Gran Canaria – a great diving destination

Gran Canaria is located in the centre of the Canarian archipelago. The round island – so called because of its circular shape – is 47 km across and covers an area of 1,560 sq km. Its highest peak, Pozo de Las Nieves (1,949m above sea level), is situated right in the centre of the island.
Gran Canaria belongs to an area of the Atlantic Ocean, known as Macaronesia. The nearest point on the African coast is approximately 210 km (131 miles) away, while Cádiz, the closest port on the European continent, lies about 1250 km (781 miles) north of Gran Canaria.
Gran Canaria, which is the third largest island of the Canaries, boasts 236 km of coast with sandy beaches, predominantly concentrated in the southeast. This is where you’ll find the famous beaches of Playa del Inglés and Maspalomas with its amazing sand dunes. Cliffs dominate the south western and western coasts, whereas the coastline of the north and northeast offers more diverse pleasures, including a wide variety of beaches and coves. The mountainous center of the island features a few high peaks and many gorges radiating out towards the sea.
Due to the geological formation of the interior of the island, the landscapes of the interior are very different from those of the coast, originating many and varied ecosystems on the island. Being of volcanic origin, the island’s orography has a conical shape that is split in two by the ravines of Tirajana and Agaete, representing the main line of division that separates the enormous contrasts of the North and the South.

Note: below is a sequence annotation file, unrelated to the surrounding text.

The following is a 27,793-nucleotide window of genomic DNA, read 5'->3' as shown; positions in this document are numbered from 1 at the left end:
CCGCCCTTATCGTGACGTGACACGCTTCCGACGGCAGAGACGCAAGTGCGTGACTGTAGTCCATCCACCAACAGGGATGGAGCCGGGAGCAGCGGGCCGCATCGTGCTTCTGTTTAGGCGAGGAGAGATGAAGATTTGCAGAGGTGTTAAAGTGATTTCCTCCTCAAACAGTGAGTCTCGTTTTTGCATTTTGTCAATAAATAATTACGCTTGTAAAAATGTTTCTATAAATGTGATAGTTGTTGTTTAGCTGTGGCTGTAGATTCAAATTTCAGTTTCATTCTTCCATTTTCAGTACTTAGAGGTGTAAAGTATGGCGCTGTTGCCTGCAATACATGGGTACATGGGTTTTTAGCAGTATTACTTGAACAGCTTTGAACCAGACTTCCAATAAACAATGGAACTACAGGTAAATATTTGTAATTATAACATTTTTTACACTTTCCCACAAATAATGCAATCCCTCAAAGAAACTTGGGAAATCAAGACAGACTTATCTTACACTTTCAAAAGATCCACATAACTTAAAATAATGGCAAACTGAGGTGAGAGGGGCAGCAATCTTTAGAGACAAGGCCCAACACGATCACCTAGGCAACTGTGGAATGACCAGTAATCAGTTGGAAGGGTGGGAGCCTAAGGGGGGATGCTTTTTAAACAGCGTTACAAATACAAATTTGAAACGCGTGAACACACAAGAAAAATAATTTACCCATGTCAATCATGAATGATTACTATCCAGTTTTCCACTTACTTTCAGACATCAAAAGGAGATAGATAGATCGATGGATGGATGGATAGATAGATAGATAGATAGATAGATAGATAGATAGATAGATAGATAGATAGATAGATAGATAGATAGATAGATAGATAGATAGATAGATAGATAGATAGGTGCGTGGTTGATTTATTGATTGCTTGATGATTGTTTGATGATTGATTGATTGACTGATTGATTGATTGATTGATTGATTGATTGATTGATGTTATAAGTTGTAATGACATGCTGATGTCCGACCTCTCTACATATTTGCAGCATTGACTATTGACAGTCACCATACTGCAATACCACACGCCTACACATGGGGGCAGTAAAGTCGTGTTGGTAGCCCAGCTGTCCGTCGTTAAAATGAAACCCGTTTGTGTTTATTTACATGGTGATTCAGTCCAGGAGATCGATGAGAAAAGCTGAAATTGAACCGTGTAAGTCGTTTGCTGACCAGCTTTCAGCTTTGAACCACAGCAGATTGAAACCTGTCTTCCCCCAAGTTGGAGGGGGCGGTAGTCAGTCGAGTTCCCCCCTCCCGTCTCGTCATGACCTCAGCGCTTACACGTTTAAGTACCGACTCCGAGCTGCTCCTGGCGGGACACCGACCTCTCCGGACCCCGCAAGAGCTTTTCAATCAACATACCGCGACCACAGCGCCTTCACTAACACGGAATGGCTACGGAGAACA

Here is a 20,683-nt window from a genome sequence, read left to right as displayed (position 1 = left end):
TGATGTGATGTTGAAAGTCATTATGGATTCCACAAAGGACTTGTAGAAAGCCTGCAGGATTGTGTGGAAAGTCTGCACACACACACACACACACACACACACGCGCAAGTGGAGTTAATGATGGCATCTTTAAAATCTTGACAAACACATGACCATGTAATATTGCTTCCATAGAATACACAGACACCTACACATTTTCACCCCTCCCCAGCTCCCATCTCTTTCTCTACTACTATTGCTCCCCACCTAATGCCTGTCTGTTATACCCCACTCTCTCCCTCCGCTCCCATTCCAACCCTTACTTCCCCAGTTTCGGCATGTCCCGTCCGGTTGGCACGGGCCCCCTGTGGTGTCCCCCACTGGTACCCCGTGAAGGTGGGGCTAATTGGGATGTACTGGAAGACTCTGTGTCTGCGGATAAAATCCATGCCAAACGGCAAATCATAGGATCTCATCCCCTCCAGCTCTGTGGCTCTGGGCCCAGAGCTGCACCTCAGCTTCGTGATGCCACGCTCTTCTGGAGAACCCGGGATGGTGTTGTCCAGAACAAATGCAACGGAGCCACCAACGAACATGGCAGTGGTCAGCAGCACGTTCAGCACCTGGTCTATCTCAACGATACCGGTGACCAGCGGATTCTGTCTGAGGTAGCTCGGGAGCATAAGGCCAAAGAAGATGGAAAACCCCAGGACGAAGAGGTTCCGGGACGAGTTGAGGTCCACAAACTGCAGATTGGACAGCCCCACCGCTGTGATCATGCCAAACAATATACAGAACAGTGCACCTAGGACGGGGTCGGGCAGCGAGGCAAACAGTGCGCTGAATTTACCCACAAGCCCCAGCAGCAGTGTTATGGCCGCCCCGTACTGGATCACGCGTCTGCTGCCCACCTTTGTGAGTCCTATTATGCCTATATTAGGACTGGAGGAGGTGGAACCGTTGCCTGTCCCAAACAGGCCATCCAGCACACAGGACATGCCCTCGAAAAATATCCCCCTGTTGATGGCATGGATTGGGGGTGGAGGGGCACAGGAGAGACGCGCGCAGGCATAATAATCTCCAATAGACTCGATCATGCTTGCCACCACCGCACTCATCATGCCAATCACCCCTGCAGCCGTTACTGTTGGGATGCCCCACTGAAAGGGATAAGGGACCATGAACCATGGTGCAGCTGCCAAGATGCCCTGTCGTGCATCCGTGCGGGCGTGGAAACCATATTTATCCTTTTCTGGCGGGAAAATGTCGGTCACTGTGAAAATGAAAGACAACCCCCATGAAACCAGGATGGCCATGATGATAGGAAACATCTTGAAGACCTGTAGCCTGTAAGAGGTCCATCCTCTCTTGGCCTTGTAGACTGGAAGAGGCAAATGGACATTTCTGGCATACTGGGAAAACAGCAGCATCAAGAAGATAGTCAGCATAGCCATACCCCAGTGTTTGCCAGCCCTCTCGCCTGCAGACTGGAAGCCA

North and South – two different faces
Gran Canaria is lying in a north to a south ocean current. Also the dominant winds go from north to south. The north of the island has a very rough coastline and is frequently subject to waves and wind. Thanks to the main wind direction, the north has a more moderate climate than the south and has nice green hill tops. Most of the economic activities are to be found in the north.
In the south, due to the absence of the dominant northern winds, waves and rain, is very dry with only a few hours of rain per year. Most of the touristic centers are concentrated to the nice and sunny beaches. Between the beaches you will find nice cliffs that makes the coastline very attractive. Thanks to the protection of the high mountains in the centre of the island the temperatures in the south are substantially higher than in the north (up to 10° difference).
Diving in the south is great all year round. Thanks to its nice climate it is very rare diving is not possible due to weather conditions.
So next time you consider diving holiday, have a look at the South of Gran Canaria. It is definitely worth looking at.